Crossbones and crosstabs
CROSSBONES AND CROSSTABS: Port of Bellingham commissioners had made their selection and were prepared last week to announce they’d reserved the executive director’s chair for Jonathan Daniels, the accomplished director of the Port of Oswego, New York. Daniels, however, at the last moment withdrew his application for the position, casting the Bellingham port plans into disarray. Daniels’ given reason was that Oswego was intent on retaining him and had made him a substantial counteroffer; yet, in the small universe of port authorities the story must widely circulate of how the mutinous Bellingham crew knifed their last accomplished director, Charlie Sheldon, and the crazed admiralty of commissioners drove him wounded off the plank at the point of cutlasses last spring. Such a cutthroat tale must trim seriously into recruitment efforts and the numbers of applicants wishing to risk similar shabby treatment.
Instead of hanging the mutineers, the admiralty instead exalted them, hurriedly swapping in interim director Rob Fix—one of the architects of Sheldon’s demise—as permanent executive director, rewarding a meritocracy of shame. Their decision eliminates the possibility fresh eyes may challenge a closed loop of port plans and assumptions.
Meanwhile, citizen efforts at curing scurvy at the Port of Bellingham grounded on shoals. In one of the more curious outcomes of the November election, initiative to expand the numbers and quality of port commissioners appears to have failed by little more than 2,000 votes.
The map tells a story—although certainly not the only story—of why the measure failed, and the story is not especially surprising: The effort to reform the port passed strongly in areas where the agency operates most noticeably, in Bellingham precincts around the waterfront and airport. It failed in areas where the agency operates less noticeably, rural county precincts. County voters perceived no particular reason to bear the costs of expanding and complicating a minor governmental agency. And at just 35 percent of countywide turnout, Bellingham voters were just not sufficient to turn that outcome.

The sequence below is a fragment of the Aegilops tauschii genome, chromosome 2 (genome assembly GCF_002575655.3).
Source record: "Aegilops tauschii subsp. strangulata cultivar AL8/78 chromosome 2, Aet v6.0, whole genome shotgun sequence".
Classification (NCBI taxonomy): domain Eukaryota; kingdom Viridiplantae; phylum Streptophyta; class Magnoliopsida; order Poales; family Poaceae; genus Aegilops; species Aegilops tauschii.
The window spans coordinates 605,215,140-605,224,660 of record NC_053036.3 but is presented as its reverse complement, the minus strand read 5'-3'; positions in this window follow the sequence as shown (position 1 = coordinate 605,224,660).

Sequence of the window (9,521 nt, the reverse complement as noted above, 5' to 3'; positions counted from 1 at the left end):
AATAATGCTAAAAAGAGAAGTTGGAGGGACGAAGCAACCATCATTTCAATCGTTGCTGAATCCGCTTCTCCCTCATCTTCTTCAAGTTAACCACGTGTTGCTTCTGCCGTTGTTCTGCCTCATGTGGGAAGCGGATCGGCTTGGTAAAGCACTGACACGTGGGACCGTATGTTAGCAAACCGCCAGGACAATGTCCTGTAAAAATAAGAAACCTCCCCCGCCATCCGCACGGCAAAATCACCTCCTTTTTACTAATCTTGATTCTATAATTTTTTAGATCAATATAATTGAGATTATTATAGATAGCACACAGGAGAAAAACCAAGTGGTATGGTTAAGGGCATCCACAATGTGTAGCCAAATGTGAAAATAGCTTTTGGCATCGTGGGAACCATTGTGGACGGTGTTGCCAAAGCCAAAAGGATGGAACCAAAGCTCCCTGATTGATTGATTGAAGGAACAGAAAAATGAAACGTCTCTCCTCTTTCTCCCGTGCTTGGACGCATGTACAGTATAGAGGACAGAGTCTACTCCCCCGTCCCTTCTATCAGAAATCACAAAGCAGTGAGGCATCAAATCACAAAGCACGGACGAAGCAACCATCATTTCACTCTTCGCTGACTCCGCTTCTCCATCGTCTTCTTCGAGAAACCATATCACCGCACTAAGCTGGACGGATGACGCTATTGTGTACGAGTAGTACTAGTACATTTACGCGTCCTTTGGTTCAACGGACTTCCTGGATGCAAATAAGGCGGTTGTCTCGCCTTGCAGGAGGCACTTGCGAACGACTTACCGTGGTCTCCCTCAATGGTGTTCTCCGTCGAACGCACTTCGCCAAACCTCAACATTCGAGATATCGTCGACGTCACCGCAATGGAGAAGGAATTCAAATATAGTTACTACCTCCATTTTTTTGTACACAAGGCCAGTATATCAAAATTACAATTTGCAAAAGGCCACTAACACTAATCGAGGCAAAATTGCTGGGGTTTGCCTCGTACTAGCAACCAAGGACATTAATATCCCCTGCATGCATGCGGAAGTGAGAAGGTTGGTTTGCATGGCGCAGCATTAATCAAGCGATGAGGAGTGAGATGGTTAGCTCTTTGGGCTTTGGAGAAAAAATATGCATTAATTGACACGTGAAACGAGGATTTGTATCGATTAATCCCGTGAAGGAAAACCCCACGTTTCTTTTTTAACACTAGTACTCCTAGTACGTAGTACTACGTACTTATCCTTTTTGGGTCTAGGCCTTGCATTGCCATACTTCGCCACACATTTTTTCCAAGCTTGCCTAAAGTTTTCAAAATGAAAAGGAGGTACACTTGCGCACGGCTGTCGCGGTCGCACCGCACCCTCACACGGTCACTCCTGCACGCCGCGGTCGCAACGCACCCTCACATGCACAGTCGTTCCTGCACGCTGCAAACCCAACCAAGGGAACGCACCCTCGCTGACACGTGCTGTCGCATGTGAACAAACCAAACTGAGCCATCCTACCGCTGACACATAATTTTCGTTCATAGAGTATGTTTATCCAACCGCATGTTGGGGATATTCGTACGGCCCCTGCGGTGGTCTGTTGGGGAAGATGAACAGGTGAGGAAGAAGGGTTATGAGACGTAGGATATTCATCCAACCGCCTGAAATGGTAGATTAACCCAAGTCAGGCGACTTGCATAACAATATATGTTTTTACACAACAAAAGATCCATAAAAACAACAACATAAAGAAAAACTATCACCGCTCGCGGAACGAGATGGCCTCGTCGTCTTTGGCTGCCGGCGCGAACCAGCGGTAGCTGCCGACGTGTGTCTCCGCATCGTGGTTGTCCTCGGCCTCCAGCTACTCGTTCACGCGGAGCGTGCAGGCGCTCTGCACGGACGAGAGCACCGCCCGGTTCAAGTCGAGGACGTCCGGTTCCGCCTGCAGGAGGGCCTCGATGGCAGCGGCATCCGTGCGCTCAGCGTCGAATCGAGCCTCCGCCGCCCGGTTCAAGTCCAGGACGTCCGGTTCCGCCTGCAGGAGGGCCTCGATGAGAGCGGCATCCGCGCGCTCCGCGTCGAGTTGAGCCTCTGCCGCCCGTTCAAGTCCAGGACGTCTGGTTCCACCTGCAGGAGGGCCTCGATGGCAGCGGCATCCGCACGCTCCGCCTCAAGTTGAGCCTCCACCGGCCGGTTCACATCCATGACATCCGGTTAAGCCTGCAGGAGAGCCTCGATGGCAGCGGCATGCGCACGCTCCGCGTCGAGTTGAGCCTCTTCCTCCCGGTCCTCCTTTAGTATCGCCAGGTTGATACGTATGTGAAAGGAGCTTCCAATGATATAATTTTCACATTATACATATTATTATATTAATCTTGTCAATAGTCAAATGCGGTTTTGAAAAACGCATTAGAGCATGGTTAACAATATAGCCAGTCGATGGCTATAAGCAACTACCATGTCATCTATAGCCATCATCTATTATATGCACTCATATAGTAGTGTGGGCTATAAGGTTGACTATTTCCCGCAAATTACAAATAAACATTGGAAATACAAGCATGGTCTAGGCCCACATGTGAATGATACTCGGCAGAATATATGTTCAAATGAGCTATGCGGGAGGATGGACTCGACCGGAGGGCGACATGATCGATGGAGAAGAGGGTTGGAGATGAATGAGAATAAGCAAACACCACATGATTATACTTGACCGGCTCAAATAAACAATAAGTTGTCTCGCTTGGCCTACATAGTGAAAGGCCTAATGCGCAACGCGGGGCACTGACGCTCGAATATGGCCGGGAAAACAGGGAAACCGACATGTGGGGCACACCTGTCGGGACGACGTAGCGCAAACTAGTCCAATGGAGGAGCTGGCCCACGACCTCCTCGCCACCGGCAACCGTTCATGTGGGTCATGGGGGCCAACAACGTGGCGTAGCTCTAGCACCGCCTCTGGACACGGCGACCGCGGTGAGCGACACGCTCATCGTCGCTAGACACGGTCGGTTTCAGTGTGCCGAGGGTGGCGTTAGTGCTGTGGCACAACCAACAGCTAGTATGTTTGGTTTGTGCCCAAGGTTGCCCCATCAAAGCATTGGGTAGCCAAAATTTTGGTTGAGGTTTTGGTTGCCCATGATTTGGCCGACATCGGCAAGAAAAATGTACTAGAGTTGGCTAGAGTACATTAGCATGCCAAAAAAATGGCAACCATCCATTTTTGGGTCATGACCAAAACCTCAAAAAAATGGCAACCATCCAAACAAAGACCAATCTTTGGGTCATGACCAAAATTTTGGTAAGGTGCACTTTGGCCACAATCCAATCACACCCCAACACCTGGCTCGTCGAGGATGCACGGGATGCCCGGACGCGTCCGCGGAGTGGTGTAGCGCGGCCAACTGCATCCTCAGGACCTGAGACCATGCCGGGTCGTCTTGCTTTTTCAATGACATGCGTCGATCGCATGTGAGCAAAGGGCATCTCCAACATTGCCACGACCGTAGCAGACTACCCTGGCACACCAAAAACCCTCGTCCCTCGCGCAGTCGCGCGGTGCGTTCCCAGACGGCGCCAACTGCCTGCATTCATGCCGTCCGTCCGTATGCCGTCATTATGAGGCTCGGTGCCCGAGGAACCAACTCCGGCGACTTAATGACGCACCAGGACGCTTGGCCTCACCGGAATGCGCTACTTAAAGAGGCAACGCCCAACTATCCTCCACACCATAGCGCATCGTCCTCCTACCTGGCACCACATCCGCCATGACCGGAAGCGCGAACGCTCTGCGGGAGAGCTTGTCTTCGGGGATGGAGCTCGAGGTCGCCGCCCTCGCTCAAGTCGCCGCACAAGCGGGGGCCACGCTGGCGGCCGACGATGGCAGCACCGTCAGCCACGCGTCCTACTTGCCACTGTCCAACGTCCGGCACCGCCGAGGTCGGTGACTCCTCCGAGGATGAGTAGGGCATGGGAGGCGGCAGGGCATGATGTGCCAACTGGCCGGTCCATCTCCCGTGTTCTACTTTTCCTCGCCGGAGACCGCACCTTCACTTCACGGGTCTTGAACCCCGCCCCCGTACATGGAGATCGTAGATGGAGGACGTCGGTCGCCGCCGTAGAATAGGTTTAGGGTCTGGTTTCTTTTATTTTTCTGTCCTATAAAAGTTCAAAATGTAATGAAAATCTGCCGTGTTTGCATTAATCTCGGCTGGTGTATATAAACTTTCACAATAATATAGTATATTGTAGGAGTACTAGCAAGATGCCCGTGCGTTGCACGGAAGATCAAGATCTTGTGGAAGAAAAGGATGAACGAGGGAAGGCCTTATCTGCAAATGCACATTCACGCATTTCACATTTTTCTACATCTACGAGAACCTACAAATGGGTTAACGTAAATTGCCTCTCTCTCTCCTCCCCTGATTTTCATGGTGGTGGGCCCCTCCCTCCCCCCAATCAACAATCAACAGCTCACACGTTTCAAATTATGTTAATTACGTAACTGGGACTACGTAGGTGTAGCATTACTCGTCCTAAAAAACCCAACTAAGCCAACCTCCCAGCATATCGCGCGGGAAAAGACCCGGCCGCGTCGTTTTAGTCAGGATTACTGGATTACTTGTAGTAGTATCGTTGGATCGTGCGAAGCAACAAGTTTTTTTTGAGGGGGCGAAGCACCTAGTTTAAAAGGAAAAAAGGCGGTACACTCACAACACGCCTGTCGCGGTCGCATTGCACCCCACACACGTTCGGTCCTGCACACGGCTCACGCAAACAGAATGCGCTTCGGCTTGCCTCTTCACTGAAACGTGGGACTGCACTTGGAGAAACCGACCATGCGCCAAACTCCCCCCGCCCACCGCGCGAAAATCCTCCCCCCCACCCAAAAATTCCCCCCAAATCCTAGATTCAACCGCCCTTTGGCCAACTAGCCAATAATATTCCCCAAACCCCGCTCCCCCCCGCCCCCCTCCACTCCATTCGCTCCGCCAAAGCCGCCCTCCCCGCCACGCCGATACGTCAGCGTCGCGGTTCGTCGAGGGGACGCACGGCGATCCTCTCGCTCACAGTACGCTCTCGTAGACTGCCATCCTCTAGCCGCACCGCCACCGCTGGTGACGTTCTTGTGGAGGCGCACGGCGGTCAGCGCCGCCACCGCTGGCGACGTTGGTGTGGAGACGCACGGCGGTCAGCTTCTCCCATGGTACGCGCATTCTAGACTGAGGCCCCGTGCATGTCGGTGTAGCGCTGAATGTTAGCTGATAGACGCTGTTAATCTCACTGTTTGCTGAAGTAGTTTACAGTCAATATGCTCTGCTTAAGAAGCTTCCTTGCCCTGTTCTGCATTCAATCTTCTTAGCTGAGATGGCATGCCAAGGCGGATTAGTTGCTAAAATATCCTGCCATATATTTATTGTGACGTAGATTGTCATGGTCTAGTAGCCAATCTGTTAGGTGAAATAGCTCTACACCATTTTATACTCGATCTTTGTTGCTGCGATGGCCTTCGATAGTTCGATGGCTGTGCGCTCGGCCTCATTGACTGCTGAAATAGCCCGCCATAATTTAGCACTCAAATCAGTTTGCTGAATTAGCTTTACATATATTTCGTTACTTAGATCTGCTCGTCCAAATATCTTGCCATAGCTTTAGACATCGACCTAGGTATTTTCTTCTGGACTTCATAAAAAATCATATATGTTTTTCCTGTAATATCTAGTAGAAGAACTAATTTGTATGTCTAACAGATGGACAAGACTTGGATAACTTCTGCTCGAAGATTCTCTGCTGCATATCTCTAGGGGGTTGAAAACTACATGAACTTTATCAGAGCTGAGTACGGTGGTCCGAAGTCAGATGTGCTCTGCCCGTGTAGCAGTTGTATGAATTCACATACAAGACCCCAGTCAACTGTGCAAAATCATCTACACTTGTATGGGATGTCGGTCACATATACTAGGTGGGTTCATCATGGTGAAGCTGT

The map tells a second story, however, which is the relative contribution of each city and the rural county to the coffers of the Port of Bellingham, a junior taxing district that derives each dollar in ten of its operating revenues from property taxes. There one can perceive the imbalance of this election, the inherent unfairness of representation, that while Bellingham voters comprise just 35 percent of the county electorate, Bellingham taxpayers fund the lion’s share of the port’s operating revenues. Bellingham taxpayers pay the port $2.4 million, more than twice the amount of property taxes paid to the agency by the rest of Whatcom’s cities combined. And the bulk of those port operations occur within and impact the City of Bellingham.
Granted, the port is prepared to spend $50 million for an expansion of the Bellingham International Airport terminal and Whatcom Waterway cleanup as its largest capital projects in 2013. But given most port energy is concentrated in Bellingham, who better to gauge the need for a better, more circumspect commission than Bellingham voters? No city faces greater threat or reward from the quality of commission decisions than Bellingham.
It is a central problem with an entity that focuses almost all of its endeavors within the City of Bellingham, but struts around claiming authority as a countywide agency.
Conversely, the unincorporated county pumps in as much in property tax as all of Whatcom’s cities added together, including Bellingham, yet receives virtually nothing in return from the port. Perhaps those areas are also in need of better representation on the commission.
The position statement against the expansion that appeared in the 2012 Voters Pamphlet was deeply mendacious, as were comments Port Commission President Scott Walker made just prior to election in the Bellingham Business Pulse. Both sources claimed the annual cost to expand the commission was in excess of $100,000. Walker set the cost to the Pulse in excess of $150,000, a figure derived from dividing full administrative costs among three commissioners and apportioning those to two additional commissioners. No, only the salaries and benefits of new commissioners would measurably add to aggregate costs—a bargain, in our view, considering the size and scope of the $60.6 million operating budget the commission oversees, about one-quarter of 1 percent of that budget.
Hell, the commission blew more than that in three separate and useless searches for an executive director.
Walker and the shadowy “Committee Against Proposition 1” (actually a couple of longshoremen who stand to benefit from rubberstamping waterfront projects) also made the absurd claim that, “with a five member commission, the commissioners would be able to meet” with one another without creating a quorum. Horrors. In fact, eliminating the serial meeting skullduggery, Walker’s manipulation of the ignorance of the other commissioners in order to squeeze out Sheldon, was exactly an outcome expansion was intended to facilitate. Commissioners McAuley and Jorgensen might have been able to call one another and learn they were being shanked by a master con-man.
Commissioners tried to logroll the proposed citizens initiative last summer, swapping in their own version, which left them in control of gerrymandering new representation on the commission. Their twiddling killed public enthusiasm in support of the expansion, yet still it came within a hairsbreadth of passing. Perhaps another run at the reef might succeed in the flood tide of 2013.
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